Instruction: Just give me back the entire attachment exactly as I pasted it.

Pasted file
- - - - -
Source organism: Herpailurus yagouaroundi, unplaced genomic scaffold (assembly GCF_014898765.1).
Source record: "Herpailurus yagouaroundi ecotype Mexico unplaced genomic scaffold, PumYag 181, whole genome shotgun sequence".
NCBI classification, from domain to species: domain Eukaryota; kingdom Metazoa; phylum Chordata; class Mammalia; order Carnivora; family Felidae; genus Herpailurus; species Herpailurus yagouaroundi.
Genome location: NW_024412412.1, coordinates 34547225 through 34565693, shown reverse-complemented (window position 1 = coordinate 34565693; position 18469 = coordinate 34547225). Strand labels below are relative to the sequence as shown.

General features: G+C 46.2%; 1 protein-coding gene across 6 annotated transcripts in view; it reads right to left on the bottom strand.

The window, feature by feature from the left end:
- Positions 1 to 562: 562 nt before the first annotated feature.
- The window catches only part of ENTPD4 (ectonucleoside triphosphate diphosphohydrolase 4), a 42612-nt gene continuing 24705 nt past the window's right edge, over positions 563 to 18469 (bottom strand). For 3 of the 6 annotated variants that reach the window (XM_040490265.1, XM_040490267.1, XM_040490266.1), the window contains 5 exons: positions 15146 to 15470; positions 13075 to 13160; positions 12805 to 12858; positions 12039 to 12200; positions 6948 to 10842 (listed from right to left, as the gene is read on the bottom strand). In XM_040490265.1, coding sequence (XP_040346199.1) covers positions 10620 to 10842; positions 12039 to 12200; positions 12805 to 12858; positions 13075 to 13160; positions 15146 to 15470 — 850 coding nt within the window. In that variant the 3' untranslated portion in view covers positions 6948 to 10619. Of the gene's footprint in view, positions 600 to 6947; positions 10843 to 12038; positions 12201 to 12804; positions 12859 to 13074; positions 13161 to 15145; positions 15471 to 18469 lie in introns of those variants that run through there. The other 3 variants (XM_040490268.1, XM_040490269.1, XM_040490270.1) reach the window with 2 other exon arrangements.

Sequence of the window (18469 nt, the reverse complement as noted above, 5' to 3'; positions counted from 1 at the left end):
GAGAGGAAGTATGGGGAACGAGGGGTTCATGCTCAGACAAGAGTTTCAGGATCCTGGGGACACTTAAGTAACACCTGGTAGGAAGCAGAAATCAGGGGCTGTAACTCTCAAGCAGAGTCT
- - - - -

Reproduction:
Source organism: Herpailurus yagouaroundi, unplaced genomic scaffold (assembly GCF_014898765.1).
Source record: "Herpailurus yagouaroundi ecotype Mexico unplaced genomic scaffold, PumYag 181, whole genome shotgun sequence".
NCBI classification, from domain to species: domain Eukaryota; kingdom Metazoa; phylum Chordata; class Mammalia; order Carnivora; family Felidae; genus Herpailurus; species Herpailurus yagouaroundi.
Genome location: NW_024412412.1, coordinates 34547225 through 34565693, shown reverse-complemented (window position 1 = coordinate 34565693; position 18469 = coordinate 34547225). Strand labels below are relative to the sequence as shown.

General features: G+C 46.2%; 1 protein-coding gene across 6 annotated transcripts in view; it reads right to left on the bottom strand.

The window, feature by feature from the left end:
- Positions 1 to 562: 562 nt before the first annotated feature.
- The window catches only part of ENTPD4 (ectonucleoside triphosphate diphosphohydrolase 4), a 42612-nt gene continuing 24705 nt past the window's right edge, over positions 563 to 18469 (bottom strand). For 3 of the 6 annotated variants that reach the window (XM_040490265.1, XM_040490267.1, XM_040490266.1), the window contains 5 exons: positions 15146 to 15470; positions 13075 to 13160; positions 12805 to 12858; positions 12039 to 12200; positions 6948 to 10842 (listed from right to left, as the gene is read on the bottom strand). In XM_040490265.1, coding sequence (XP_040346199.1) covers positions 10620 to 10842; positions 12039 to 12200; positions 12805 to 12858; positions 13075 to 13160; positions 15146 to 15470 — 850 coding nt within the window. In that variant the 3' untranslated portion in view covers positions 6948 to 10619. Of the gene's footprint in view, positions 600 to 6947; positions 10843 to 12038; positions 12201 to 12804; positions 12859 to 13074; positions 13161 to 15145; positions 15471 to 18469 lie in introns of those variants that run through there. The other 3 variants (XM_040490268.1, XM_040490269.1, XM_040490270.1) reach the window with 2 other exon arrangements.

Sequence of the window (18469 nt, the reverse complement as noted above, 5' to 3'; positions counted from 1 at the left end):
GAGAGGAAGTATGGGGAACGAGGGGTTCATGCTCAGACAAGAGTTTCAGGATCCTGGGGACACTTAAGTAACACCTGGTAGGAAGCAGAAATCAGGGGCTGTAACTCTCAAGCAGAGTCT